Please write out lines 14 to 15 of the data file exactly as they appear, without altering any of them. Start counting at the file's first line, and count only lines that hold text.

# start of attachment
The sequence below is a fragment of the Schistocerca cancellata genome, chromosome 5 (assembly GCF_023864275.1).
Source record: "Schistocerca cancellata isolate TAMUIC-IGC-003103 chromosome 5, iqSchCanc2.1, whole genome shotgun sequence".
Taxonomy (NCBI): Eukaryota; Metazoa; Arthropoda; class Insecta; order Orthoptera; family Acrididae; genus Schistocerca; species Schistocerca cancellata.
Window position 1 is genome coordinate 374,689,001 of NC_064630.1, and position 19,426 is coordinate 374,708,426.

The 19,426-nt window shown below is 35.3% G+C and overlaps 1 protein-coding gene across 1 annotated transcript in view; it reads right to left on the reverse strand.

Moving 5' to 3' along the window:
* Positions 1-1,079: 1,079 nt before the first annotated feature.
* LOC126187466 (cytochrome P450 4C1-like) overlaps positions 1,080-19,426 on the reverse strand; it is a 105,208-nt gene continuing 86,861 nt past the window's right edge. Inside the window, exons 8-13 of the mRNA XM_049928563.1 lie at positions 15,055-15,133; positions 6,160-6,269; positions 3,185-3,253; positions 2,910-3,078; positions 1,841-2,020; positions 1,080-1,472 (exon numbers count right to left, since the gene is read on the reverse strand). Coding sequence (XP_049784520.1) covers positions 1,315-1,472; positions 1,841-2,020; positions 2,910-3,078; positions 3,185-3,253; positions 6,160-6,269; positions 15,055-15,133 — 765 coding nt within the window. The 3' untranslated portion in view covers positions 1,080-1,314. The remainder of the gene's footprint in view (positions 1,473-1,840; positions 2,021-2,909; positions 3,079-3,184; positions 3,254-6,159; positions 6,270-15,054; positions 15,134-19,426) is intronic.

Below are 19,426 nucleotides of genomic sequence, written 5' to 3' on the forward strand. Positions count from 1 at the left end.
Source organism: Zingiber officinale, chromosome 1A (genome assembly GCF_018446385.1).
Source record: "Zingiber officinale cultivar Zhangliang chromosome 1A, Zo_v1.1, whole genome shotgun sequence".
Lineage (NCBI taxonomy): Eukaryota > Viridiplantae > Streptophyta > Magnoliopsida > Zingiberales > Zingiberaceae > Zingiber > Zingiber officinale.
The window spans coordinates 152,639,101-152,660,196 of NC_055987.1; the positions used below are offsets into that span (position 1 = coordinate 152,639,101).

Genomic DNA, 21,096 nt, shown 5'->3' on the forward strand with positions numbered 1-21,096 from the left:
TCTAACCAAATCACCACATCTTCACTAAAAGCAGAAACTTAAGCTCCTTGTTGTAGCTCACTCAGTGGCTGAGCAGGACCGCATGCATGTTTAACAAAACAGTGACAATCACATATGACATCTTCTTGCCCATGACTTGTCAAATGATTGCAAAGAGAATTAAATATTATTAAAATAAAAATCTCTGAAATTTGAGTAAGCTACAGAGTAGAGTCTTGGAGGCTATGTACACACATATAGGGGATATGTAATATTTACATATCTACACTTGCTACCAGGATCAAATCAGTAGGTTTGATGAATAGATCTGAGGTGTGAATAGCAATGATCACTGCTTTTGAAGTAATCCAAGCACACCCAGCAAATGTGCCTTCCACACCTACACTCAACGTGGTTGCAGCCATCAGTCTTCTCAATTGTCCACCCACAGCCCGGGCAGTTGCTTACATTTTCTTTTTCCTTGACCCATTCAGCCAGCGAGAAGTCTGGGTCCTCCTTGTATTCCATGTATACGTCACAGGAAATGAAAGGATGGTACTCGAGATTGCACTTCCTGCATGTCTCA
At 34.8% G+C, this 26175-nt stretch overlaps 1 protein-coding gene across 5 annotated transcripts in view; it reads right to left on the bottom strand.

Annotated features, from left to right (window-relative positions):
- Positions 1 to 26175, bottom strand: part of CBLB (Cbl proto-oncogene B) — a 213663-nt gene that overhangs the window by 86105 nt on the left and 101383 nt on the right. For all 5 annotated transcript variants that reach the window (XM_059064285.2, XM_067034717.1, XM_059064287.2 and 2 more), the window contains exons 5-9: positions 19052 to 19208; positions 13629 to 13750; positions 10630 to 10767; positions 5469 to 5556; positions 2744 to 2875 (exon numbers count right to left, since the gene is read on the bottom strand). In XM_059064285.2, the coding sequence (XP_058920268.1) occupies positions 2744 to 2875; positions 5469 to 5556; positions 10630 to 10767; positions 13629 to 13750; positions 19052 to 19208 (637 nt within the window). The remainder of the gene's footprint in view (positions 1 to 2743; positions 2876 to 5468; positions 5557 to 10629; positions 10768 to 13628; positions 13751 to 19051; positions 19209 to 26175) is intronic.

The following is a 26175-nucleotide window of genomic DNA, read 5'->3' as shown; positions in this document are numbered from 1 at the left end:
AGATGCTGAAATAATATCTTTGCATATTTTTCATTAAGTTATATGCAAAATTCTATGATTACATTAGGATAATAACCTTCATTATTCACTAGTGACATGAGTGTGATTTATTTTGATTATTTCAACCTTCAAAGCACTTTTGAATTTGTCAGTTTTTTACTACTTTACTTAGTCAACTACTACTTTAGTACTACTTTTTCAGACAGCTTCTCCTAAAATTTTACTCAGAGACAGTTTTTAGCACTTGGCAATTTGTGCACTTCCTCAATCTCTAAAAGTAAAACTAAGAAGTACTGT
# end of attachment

Genomic DNA, 21,096 nt, shown 5'->3' on the forward strand with positions numbered 1-21,096 from the left:
TCTAACCAAATCACCACATCTTCACTAAAAGCAGAAACTTAAGCTCCTTGTTGTAGCTCACTCAGTGGCTGAGCAGGACCGCATGCATGTTTAACAAAACAGTGACAATCACATATGACATCTTCTTGCCCATGACTTGTCAAATGATTGCAAAGAGAATTAAATATTATTAAAATAAAAATCTCTGAAATTTGAGTAAGCTACAGAGTAGAGTCTTGGAGGCTATGTACACACATATAGGGGATATGTAATATTTACATATCTACACTTGCTACCAGGATCAAATCAGTAGGTTTGATGAATAGATCTGAGGTGTGAATAGCAATGATCACTGCTTTTGAAGTAATCCAAGCACACCCAGCAAATGTGCCTTCCACACCTACACTCAACGTGGTTGCAGCCATCAGTCTTCTCAATTGTCCACCCACAGCCCGGGCAGTTGCTTACATTTTCTTTTTCCTTGACCCATTCAGCCAGCGAGAAGTCTGGGTCCTCCTTGTATTCCATGTATACGTCACAGGAAATGAAAGGATGGTACTCGAGATTGCACTTCCTGCATGTCTCA